I decided to read this for three reasons: It was on David Bowie’s book list, I recently-ish read War and Peace and had some questions, and it connected to the other topics I was thinking about in the recent weeks, namely, what it feels to be in the throes of history.
In the 1990s, I never felt like I was within history. Then 9/11 happened, I grew up, and I read The Handmaid’s Tale, which has the forgotten ending section that describes the Gilead timeperiod in the longview of History.
In this speech to a historical society, Isaiah Berlin thinks through the historiological vision of Tolstoy in War and Peace. He relates it to the idea of “The fox knows many things, but the hedgehog knows one big thing” an ominous breakdown of knowledge as a set of facts and ideas, or a unifying vision.
Tolstoy then becomes a kind of visionary of both. The novel itself is 1300 pages of family and military drama, and then 100 pages of historical theory in which the totalizing effect of small moments in history add up to the broader whole of History.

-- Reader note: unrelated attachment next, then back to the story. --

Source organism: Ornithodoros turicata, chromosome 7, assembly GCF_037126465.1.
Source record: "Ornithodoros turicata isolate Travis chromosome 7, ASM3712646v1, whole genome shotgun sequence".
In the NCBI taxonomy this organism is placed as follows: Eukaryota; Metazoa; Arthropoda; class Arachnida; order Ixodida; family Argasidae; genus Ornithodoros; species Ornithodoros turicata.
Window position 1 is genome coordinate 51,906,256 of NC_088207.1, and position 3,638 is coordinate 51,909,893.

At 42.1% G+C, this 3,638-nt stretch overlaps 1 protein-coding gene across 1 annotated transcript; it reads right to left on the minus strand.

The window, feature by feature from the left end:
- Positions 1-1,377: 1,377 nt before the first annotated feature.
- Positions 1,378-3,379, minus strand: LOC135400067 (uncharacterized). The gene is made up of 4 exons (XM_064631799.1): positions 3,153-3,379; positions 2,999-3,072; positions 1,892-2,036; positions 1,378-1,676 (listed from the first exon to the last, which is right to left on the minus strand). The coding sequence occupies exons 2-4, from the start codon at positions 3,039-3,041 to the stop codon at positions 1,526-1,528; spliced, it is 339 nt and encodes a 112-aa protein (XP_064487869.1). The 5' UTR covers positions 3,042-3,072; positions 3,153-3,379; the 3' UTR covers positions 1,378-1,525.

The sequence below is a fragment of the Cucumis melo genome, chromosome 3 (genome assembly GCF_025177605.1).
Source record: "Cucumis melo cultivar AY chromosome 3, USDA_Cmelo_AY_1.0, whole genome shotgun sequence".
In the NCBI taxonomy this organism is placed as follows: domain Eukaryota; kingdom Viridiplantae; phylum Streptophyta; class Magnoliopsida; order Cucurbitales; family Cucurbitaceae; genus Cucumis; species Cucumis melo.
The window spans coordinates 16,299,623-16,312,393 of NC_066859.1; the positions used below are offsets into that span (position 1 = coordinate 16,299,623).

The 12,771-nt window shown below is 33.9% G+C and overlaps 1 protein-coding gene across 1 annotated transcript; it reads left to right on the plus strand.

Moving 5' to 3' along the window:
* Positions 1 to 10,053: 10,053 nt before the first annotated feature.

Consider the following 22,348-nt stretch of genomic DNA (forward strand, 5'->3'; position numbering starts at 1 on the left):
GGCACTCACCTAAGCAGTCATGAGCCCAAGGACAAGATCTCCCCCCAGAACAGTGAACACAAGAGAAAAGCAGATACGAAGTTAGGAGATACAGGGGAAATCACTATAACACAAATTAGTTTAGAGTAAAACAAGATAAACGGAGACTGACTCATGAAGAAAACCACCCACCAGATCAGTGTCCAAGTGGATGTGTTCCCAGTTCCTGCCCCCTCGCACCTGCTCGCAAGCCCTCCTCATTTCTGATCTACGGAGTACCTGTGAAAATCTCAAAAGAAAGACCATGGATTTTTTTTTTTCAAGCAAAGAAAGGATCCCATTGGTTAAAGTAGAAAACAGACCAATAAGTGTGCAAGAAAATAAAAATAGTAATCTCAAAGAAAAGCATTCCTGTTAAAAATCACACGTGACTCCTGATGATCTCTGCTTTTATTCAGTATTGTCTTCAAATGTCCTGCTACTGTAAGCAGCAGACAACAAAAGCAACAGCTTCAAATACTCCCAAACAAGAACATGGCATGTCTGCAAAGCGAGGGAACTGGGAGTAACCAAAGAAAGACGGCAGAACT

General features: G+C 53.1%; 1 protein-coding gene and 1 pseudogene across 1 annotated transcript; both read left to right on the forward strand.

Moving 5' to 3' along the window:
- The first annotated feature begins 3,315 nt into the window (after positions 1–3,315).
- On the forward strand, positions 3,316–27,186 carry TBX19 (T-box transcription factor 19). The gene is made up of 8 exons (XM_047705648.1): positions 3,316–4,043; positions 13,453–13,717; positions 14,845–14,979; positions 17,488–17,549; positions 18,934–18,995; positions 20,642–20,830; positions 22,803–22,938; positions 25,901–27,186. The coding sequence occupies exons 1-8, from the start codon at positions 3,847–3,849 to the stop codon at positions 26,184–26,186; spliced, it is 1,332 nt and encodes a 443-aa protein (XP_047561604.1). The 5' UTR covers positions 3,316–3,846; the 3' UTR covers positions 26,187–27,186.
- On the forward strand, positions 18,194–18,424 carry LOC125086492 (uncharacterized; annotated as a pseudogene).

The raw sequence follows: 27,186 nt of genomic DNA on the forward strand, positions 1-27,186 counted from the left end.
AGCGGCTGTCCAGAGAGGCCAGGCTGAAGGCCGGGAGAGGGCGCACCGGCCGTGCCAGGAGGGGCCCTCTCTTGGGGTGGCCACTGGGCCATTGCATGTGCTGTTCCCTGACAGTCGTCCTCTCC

Berlin breaks down that vision, seeks its historical antecedents, and reads through Tolstoy in the kind of 1920s Historical Literary Criticism that has fallen out of fashion (read who was being read). The result is an interesting reminder that we don’t have public intellectuals anymore. Also it’s a reminder that being within something can be a frustrating experience, and only seen from a kind of distance can emotional and historical reckoning happen.